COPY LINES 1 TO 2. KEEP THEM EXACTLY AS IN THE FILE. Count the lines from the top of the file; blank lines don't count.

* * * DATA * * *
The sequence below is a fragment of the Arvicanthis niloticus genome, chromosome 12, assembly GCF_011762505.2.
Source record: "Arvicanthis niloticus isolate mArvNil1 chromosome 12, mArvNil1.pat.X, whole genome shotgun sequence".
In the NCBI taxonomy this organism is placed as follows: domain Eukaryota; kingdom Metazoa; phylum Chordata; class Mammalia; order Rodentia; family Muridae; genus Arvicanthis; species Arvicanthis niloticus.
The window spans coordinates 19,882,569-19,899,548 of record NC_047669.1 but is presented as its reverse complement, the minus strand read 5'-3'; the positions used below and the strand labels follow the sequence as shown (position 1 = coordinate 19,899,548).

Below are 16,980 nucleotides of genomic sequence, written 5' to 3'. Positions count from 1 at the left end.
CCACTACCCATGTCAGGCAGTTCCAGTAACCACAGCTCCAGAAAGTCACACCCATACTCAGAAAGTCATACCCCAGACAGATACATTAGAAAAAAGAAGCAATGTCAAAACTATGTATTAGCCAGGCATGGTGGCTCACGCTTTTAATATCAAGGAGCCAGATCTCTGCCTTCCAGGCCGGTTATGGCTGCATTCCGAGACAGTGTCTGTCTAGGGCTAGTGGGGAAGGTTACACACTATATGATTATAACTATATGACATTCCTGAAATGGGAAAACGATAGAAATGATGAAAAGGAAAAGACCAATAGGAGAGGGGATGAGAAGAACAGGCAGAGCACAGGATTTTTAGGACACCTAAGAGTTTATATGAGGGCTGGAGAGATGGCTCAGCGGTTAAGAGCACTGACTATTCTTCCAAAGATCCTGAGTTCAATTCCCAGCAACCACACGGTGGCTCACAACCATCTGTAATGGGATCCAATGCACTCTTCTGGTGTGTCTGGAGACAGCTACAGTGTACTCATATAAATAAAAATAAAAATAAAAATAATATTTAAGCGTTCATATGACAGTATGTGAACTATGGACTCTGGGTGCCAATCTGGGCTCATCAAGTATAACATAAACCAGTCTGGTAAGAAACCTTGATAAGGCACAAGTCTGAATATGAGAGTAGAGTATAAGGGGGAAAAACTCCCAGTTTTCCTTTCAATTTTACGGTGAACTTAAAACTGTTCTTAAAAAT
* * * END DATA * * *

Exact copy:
The sequence below is a fragment of the Arvicanthis niloticus genome, chromosome 12, assembly GCF_011762505.2.
Source record: "Arvicanthis niloticus isolate mArvNil1 chromosome 12, mArvNil1.pat.X, whole genome shotgun sequence".